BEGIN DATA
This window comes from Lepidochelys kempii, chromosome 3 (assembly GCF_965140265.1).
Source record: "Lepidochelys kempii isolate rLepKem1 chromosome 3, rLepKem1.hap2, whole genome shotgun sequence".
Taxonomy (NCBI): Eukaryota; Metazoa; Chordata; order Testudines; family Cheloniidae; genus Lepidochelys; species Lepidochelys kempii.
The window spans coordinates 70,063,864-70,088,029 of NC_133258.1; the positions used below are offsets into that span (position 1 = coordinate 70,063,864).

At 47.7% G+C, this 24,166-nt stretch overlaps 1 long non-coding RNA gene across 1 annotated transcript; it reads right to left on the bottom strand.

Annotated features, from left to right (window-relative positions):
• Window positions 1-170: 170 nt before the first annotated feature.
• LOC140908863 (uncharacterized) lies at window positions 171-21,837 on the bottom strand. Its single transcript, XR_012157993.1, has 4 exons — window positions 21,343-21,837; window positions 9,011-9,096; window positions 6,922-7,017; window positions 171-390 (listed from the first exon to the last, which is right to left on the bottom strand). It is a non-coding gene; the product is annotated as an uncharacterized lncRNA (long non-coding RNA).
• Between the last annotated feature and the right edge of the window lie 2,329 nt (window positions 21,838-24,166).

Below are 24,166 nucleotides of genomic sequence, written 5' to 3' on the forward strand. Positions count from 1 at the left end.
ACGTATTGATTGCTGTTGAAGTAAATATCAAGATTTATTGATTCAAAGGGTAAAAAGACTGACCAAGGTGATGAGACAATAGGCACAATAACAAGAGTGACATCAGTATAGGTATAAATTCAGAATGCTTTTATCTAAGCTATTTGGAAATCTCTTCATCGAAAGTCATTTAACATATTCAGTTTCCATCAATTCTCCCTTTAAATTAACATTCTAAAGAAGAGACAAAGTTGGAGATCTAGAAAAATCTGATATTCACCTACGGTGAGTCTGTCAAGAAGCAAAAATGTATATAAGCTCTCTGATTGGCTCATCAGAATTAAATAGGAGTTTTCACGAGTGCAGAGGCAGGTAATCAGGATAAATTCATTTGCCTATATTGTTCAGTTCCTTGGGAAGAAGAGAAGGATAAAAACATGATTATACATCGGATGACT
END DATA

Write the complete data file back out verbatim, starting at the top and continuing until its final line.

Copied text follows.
This window comes from Lepidochelys kempii, chromosome 3 (assembly GCF_965140265.1).
Source record: "Lepidochelys kempii isolate rLepKem1 chromosome 3, rLepKem1.hap2, whole genome shotgun sequence".
Taxonomy (NCBI): Eukaryota; Metazoa; Chordata; order Testudines; family Cheloniidae; genus Lepidochelys; species Lepidochelys kempii.
The window spans coordinates 70,063,864-70,088,029 of NC_133258.1; the positions used below are offsets into that span (position 1 = coordinate 70,063,864).

At 47.7% G+C, this 24,166-nt stretch overlaps 1 long non-coding RNA gene across 1 annotated transcript; it reads right to left on the bottom strand.

Annotated features, from left to right (window-relative positions):
• Window positions 1-170: 170 nt before the first annotated feature.
• LOC140908863 (uncharacterized) lies at window positions 171-21,837 on the bottom strand. Its single transcript, XR_012157993.1, has 4 exons — window positions 21,343-21,837; window positions 9,011-9,096; window positions 6,922-7,017; window positions 171-390 (listed from the first exon to the last, which is right to left on the bottom strand). It is a non-coding gene; the product is annotated as an uncharacterized lncRNA (long non-coding RNA).
• Between the last annotated feature and the right edge of the window lie 2,329 nt (window positions 21,838-24,166).

Below are 24,166 nucleotides of genomic sequence, written 5' to 3' on the forward strand. Positions count from 1 at the left end.
ACGTATTGATTGCTGTTGAAGTAAATATCAAGATTTATTGATTCAAAGGGTAAAAAGACTGACCAAGGTGATGAGACAATAGGCACAATAACAAGAGTGACATCAGTATAGGTATAAATTCAGAATGCTTTTATCTAAGCTATTTGGAAATCTCTTCATCGAAAGTCATTTAACATATTCAGTTTCCATCAATTCTCCCTTTAAATTAACATTCTAAAGAAGAGACAAAGTTGGAGATCTAGAAAAATCTGATATTCACCTACGGTGAGTCTGTCAAGAAGCAAAAATGTATATAAGCTCTCTGATTGGCTCATCAGAATTAAATAGGAGTTTTCACGAGTGCAGAGGCAGGTAATCAGGATAAATTCATTTGCCTATATTGTTCAGTTCCTTGGGAAGAAGAGAAGGATAAAAACATGATTATACATCGGATGACT